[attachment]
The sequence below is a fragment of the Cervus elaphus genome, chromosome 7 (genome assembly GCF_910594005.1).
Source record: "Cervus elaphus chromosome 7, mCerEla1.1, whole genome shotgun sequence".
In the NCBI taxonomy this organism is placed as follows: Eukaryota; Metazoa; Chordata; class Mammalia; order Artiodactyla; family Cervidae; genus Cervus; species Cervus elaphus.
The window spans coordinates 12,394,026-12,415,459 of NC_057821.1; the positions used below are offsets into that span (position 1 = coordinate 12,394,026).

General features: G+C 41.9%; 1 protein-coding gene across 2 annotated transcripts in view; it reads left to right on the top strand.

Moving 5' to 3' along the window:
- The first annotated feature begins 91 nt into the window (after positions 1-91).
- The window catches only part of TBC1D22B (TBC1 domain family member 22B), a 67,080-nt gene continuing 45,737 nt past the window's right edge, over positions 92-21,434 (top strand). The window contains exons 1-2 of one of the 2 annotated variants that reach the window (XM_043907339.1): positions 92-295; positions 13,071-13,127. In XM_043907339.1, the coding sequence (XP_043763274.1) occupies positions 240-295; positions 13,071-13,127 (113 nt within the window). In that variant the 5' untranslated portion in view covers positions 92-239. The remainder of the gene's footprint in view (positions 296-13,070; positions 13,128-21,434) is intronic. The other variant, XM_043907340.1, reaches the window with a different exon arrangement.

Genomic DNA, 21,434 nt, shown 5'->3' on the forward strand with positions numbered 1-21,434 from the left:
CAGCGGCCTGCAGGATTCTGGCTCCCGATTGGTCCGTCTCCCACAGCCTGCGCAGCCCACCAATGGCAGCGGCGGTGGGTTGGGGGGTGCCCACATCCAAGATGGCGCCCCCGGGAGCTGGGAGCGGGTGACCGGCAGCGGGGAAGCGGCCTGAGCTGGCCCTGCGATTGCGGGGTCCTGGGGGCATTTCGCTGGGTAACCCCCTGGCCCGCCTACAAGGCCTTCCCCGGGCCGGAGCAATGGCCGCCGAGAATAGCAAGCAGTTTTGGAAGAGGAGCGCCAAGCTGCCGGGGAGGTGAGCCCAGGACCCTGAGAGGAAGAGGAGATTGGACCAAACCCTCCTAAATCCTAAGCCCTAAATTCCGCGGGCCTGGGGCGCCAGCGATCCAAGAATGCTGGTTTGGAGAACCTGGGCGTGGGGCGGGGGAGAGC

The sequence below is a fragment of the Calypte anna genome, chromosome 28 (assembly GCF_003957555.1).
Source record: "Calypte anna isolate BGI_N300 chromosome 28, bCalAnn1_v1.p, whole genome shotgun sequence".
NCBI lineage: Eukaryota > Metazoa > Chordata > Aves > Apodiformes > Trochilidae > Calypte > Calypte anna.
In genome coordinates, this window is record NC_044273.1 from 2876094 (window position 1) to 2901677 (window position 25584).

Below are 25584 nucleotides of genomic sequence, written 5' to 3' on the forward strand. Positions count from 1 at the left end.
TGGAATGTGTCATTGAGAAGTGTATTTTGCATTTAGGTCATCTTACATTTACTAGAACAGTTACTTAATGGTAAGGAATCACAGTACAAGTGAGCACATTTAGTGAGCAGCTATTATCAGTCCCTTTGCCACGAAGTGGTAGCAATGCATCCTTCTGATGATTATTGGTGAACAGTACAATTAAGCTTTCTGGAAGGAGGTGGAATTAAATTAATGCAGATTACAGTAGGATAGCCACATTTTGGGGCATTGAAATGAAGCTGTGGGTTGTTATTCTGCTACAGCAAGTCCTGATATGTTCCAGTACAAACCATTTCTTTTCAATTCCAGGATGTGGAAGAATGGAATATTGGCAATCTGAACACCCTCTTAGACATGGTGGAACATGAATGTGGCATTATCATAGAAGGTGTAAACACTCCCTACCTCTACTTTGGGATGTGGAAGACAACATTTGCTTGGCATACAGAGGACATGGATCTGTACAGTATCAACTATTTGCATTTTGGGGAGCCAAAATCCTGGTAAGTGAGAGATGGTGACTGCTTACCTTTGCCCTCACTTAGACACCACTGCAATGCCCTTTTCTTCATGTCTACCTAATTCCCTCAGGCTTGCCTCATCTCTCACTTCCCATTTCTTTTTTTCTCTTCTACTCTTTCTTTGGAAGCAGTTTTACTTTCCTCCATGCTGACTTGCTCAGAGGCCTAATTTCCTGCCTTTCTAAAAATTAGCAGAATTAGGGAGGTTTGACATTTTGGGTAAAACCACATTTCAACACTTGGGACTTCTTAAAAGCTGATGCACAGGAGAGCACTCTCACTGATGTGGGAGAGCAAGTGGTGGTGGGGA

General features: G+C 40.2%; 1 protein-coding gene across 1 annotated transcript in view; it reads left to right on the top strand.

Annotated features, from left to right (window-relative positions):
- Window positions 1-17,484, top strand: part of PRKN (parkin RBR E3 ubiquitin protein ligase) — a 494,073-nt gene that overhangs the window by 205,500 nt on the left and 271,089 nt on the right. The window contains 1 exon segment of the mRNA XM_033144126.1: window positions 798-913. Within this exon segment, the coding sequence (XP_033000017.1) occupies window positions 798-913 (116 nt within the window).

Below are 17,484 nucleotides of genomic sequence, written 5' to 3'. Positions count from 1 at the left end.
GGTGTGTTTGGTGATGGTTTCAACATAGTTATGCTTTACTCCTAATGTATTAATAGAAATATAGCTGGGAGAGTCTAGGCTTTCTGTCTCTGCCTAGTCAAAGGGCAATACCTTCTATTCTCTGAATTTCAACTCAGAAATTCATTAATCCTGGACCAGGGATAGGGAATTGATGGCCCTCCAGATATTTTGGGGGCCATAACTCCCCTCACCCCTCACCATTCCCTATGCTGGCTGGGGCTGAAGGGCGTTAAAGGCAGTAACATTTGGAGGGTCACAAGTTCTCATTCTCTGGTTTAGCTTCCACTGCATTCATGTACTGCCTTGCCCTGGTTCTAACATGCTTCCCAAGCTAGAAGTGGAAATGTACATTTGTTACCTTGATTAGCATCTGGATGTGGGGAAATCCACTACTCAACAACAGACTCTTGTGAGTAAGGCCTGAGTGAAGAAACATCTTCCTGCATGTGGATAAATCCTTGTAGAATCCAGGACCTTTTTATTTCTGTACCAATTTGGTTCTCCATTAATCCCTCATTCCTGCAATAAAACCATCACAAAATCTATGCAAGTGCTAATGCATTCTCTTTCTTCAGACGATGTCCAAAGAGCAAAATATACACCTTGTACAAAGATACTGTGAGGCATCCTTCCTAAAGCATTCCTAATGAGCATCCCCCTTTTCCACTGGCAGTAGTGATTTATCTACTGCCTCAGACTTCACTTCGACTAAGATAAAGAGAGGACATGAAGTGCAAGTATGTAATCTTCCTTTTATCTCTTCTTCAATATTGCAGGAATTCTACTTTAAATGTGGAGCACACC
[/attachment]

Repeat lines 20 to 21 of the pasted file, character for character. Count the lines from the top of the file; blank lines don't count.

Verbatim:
Below are 17,484 nucleotides of genomic sequence, written 5' to 3'. Positions count from 1 at the left end.
GGTGTGTTTGGTGATGGTTTCAACATAGTTATGCTTTACTCCTAATGTATTAATAGAAATATAGCTGGGAGAGTCTAGGCTTTCTGTCTCTGCCTAGTCAAAGGGCAATACCTTCTATTCTCTGAATTTCAACTCAGAAATTCATTAATCCTGGACCAGGGATAGGGAATTGATGGCCCTCCAGATATTTTGGGGGCCATAACTCCCCTCACCCCTCACCATTCCCTATGCTGGCTGGGGCTGAAGGGCGTTAAAGGCAGTAACATTTGGAGGGTCACAAGTTCTCATTCTCTGGTTTAGCTTCCACTGCATTCATGTACTGCCTTGCCCTGGTTCTAACATGCTTCCCAAGCTAGAAGTGGAAATGTACATTTGTTACCTTGATTAGCATCTGGATGTGGGGAAATCCACTACTCAACAACAGACTCTTGTGAGTAAGGCCTGAGTGAAGAAACATCTTCCTGCATGTGGATAAATCCTTGTAGAATCCAGGACCTTTTTATTTCTGTACCAATTTGGTTCTCCATTAATCCCTCATTCCTGCAATAAAACCATCACAAAATCTATGCAAGTGCTAATGCATTCTCTTTCTTCAGACGATGTCCAAAGAGCAAAATATACACCTTGTACAAAGATACTGTGAGGCATCCTTCCTAAAGCATTCCTAATGAGCATCCCCCTTTTCCACTGGCAGTAGTGATTTATCTACTGCCTCAGACTTCACTTCGACTAAGATAAAGAGAGGACATGAAGTGCAAGTATGTAATCTTCCTTTTATCTCTTCTTCAATATTGCAGGAATTCTACTTTAAATGTGGAGCACACC